Frank Wilderson Jr. was getting ready to go home for the day when he got a call that about 60 black students had taken over Morrill Hall.
The students were trying to get University of Minnesota administrators to listen to their demands, which included creating an African-American studies department.
It was Jan. 14, 1969, less than nine months after the assassination of Dr. Martin Luther King Jr., and racial tension was building across the country.
"The campus was like a pot simmering on the stove," said Wilderson, 84. "And this was the night that it boiled over."
Wilderson, who at the time was one of about three black professors on the Twin Cities campus, helped advise the students that night and in the days following the takeover. He became instrumental in the formation of the U's first African-American and African Studies Department and helped shepherd it through its early years. In 1975, he became the university's first black vice president, overseeing the department of student affairs for more than a decade.
On Friday, Turning Point, a local organization that provides chemical dependency treatment, housing and other support services, will honor Wilderson in recognition of the contributions, most notably for his efforts to make the U a more hospitable campus for both black students and faculty and for his research of African-American mental health issues.
"In the late 60s, we were angry," said Peter Hayden, Turning Point's president and chief executive. "We didn't feel like anyone would listen to us. Frank listened. And we listened to him. He is a man that crossed a lot of boundaries, very important boundaries."
Calm to the situation
An educational psychologist, Wilderson had been recruited to the U a few years before the takeover to work on a study that involved students with emotional and behavioral disorders. Both he and his wife, Ida-Lorraine, also a psychologist, welcomed the chance to further their studies and moved their family to the Twin Cities.
While Wilderson was aware of the growing racial unrest on campus in the late 60s, the student takeover came as a surprise. But he was eager to help.
"From our time at Berkeley, Ida-Lorraine knew to bring Vaseline to put in the student eyes in case there was tear gas," Wilderson recalled. "It didn't come to that, but we were prepared."
Added Ida-Lorraine, "I think Frank brought calm to the situation," she said. "He got the students to see that they didn't want to turn it into a destructive situation."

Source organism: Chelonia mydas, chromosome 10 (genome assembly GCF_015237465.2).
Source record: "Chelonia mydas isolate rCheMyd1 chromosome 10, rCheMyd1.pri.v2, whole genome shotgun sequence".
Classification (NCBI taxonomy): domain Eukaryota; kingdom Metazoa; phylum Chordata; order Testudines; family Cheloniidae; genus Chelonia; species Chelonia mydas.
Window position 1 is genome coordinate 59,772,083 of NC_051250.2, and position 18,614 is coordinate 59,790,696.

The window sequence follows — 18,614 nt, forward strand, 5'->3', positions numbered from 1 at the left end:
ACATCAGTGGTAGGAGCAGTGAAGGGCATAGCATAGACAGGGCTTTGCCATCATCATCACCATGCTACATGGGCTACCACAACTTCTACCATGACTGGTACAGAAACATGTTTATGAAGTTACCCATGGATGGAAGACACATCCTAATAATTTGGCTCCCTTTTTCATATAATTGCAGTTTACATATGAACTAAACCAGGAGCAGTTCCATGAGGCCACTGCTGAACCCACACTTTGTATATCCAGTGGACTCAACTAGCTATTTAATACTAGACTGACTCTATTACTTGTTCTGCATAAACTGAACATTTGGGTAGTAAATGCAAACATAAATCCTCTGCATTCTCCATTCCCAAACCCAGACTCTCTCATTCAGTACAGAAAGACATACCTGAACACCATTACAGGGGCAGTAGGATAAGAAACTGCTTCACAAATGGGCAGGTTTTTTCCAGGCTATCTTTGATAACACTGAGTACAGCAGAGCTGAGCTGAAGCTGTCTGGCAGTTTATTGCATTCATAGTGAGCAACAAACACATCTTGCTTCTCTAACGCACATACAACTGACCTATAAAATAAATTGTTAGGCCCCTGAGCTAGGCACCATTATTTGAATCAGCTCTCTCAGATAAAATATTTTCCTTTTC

After the takeover came to a peaceful end, university administrators were quick to tap Wilderson to chair a committee that would refine the students' ideas for an African-American studies department.
Afterward, he maintained a connection to the department, among the first in the country to be devoted to African-American and African studies.
John S. Wright, a professor English and Afro-American and African Studies and one of the students involved in the Morrill Hall takeover, said Wilderson made a significant contribution to the fledgling department by chairing a task force that examined its mission after community members and others complained its mission had strayed.
"Frank was a consummate professional educator who was deeply interested in staff and students of color and bringing them into the university," he said. "He had a cool head and was very difficult to rile up, which I think are very important leadership qualities."
At home in education
When university leaders tapped Wilderson to be vice president of student affairs, the vast department included: admissions, records, financial aid, housing, university police and recreational sports.
It also included the athletic department, which would eventually produce a scandal that led to Wilderson's departure from the post. An NCAA probe revealed the coordinator of the Office of Minority and Special Student Affairs, Luther Darville, was funneling money to athletes. He ultimately was indicted on federal swindling charges.
Wilderson always refuted Darville's claims that he knew about the payments, and returned to teaching in the College of Education for almost a decade. He retired in 1999.
Since that time, Wilderson has stayed busy. One of the founding members of the National Association of Black Psychologists, Wilderson and Ida-Lorraine, a former Minneapolis Public Schools teacher and principal, have continued to work in the psychology field. The couple celebrated their 60th wedding anniversary in June.
He also continues to serve on the board of trustees for the University of St. Thomas and on the board of the Hazelden Betty Ford Foundation.
Hayden said that while Wilderson is probably known most locally for his contributions to the U, he's had a significant impact on the greater Twin Cities by being a role model for other black leaders.
"He's my mentor," Hayden said. "He's been there for me, for Turning Point, for so many in our community."